Dig in batch mode

The Internet Software Consortium’s (ISC) dig is the recommended tool for querying Domain Name System (DNS) servers. Recently I needed to check a number of DNS entries tied to the same IP address (the typical A record with associated CNAME records). After leafing through the manual page and some examples I found on the Internet, I came up with this solution.

The key to efficiently handling queries of multiple host names in one shot with dig is making maximum use of the different options and flags available in the utility.

According to the man page, dig will process a list of host names contained in a plain text file having one host name per line.

Take a file like this (call it hostnames.txt):


(be sure there are no blank lines leading, trailing or in-between — these will return a messy dump of root server info)

Then run dig against it like dig -f hostnames.txt.

The output you’ll get from this will be pretty verbose. That’s dig. To strip that output down to the essentials (A and CNAME records), try this syntax:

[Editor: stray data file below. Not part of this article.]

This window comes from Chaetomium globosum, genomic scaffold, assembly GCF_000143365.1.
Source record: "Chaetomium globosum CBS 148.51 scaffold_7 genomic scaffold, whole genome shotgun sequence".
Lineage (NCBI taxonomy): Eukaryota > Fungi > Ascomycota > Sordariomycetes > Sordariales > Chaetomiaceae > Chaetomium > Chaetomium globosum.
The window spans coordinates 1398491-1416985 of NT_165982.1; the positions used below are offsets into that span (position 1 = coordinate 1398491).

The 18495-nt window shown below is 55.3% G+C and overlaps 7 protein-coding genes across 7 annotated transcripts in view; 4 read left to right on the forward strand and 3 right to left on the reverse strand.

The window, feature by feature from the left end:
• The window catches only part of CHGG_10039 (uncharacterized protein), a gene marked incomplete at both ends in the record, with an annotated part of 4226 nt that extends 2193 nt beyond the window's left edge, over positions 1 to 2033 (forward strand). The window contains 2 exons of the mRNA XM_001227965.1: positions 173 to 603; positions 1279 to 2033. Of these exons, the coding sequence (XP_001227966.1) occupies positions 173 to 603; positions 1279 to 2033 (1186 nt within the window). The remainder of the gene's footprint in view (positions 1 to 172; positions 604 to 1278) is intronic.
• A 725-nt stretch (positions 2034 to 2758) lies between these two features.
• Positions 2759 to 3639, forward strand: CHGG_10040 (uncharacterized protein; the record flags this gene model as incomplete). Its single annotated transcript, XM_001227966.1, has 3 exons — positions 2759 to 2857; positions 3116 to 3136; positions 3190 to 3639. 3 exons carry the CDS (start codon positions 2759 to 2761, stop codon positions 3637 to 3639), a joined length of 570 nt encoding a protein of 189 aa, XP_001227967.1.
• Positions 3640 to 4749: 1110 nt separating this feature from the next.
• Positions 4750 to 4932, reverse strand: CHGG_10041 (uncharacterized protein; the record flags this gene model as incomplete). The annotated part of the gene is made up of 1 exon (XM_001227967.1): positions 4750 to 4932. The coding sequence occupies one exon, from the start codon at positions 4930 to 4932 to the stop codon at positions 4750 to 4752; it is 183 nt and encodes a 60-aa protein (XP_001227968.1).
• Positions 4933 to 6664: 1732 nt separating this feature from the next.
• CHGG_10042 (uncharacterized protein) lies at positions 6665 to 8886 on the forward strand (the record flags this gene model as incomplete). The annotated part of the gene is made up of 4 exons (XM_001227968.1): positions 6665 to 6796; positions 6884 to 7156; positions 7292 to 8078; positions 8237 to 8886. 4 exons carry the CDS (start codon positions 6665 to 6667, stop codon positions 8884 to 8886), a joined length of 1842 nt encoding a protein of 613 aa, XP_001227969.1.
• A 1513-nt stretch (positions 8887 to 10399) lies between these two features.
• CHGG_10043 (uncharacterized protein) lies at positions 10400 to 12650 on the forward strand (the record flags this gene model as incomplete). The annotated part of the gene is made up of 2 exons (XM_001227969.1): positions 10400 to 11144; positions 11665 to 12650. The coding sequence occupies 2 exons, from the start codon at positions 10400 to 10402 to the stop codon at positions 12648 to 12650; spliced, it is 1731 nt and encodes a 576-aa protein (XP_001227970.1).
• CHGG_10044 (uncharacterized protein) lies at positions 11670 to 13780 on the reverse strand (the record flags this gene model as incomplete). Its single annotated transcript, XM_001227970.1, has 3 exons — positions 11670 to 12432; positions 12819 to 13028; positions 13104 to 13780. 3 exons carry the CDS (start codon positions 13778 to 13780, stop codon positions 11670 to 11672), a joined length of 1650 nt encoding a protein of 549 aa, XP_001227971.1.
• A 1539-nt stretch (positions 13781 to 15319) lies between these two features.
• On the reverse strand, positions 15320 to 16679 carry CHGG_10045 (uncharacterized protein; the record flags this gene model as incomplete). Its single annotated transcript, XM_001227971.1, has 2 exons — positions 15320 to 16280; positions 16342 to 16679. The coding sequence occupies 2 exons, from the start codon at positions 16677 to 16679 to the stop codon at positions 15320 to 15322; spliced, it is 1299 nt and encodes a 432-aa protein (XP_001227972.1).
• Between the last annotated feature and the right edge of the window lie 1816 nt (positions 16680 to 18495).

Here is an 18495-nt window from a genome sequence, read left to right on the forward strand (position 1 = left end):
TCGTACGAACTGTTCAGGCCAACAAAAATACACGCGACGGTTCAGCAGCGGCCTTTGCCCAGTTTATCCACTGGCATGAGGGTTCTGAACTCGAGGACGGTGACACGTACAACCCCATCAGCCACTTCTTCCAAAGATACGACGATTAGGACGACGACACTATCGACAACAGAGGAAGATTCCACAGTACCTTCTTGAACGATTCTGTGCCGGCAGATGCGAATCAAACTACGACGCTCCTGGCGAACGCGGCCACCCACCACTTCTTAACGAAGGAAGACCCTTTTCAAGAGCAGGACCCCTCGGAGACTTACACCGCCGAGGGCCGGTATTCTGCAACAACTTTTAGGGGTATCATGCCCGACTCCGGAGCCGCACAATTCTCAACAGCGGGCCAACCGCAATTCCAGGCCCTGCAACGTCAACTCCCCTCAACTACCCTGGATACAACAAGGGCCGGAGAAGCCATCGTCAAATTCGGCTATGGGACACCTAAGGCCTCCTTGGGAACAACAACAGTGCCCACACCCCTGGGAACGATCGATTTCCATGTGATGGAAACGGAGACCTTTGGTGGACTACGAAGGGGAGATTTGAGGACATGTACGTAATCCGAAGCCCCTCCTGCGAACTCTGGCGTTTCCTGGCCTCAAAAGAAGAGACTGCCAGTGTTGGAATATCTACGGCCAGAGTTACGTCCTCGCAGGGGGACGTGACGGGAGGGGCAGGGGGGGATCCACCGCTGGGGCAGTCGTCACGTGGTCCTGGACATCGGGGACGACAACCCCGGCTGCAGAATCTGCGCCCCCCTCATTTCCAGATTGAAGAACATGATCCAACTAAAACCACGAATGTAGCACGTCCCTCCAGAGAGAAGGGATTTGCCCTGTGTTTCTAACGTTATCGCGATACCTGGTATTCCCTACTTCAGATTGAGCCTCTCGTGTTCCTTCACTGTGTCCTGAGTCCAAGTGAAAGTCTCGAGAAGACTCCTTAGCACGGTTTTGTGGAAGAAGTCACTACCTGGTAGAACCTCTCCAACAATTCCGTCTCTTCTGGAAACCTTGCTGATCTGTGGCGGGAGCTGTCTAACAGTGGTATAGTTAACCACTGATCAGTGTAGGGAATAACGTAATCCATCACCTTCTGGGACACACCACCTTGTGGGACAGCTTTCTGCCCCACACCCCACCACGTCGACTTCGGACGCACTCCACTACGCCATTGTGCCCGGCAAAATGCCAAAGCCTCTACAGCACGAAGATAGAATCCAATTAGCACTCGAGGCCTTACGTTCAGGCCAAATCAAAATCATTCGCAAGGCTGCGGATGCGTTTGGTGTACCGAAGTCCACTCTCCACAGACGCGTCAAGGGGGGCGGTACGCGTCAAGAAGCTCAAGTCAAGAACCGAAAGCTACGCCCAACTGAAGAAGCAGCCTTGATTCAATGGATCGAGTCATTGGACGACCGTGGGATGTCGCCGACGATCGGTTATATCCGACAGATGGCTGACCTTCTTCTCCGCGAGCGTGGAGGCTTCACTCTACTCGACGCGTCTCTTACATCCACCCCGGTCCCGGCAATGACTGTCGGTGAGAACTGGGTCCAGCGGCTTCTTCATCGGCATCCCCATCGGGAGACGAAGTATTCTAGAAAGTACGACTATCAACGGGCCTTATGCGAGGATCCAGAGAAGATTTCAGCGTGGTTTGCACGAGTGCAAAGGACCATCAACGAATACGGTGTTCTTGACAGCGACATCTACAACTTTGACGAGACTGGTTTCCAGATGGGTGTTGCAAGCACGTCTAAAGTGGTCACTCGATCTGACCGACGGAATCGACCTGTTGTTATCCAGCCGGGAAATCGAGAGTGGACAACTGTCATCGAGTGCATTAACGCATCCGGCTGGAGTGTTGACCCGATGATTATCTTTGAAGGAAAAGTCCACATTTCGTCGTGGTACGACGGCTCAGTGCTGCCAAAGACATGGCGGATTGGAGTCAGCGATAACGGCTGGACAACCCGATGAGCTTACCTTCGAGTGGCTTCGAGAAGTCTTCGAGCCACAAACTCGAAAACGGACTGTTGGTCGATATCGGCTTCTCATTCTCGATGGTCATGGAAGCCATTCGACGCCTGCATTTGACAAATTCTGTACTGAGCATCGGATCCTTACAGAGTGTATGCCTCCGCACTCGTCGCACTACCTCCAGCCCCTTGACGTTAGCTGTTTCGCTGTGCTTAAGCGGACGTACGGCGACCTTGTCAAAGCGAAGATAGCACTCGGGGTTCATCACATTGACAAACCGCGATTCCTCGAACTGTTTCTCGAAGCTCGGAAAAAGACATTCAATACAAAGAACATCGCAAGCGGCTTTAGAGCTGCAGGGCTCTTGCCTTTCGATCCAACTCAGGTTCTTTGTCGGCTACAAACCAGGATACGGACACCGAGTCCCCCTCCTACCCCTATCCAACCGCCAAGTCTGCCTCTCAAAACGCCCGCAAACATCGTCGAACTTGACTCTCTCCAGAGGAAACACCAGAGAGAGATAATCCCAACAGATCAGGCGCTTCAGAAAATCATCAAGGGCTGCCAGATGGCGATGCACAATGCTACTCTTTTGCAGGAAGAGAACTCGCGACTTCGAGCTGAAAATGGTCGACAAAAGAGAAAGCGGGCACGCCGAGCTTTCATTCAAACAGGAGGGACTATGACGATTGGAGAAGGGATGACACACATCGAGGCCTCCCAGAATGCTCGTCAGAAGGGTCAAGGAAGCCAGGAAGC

dig -f hostnames.txt +noall +answer

The “+noall” flag toggles the display of full information off, “+answer” ensures that the answer section of each record is returned. The response you’ll get will be something like this:

example.com.      300 IN A
www.example.com.  300 IN CNAME example.com.
www2.example.com. 300 IN CNAME example.com.
blog.example.com. 300 IN CNAME example.com.
dev.example.com.  300 IN CNAME example.com.

Note for those with Windows workstations:

For a long time anyone who wanted to run dig on Windows needed to load up a bulky Unix emulation environment like Cygwin. Although I’m a big fan of Cygwin, there’s a better solution for those who just need dig and maybe a few other up-to-date DNS utilities. To get them all you have to do is go up and grab the latest BIND for Windows. Once downloaded, just extract the following files to their own folder (e.g. c:appsbind):


These are the bare minimum. You might also consider getting host.exe and other utiltiies, as well as the man pages in .html format or the full BIND Administrator’s Manual in pdf format.

After extracting the files, add the folder path to the Windows system environment so that you can execute the utilities from any command prompt.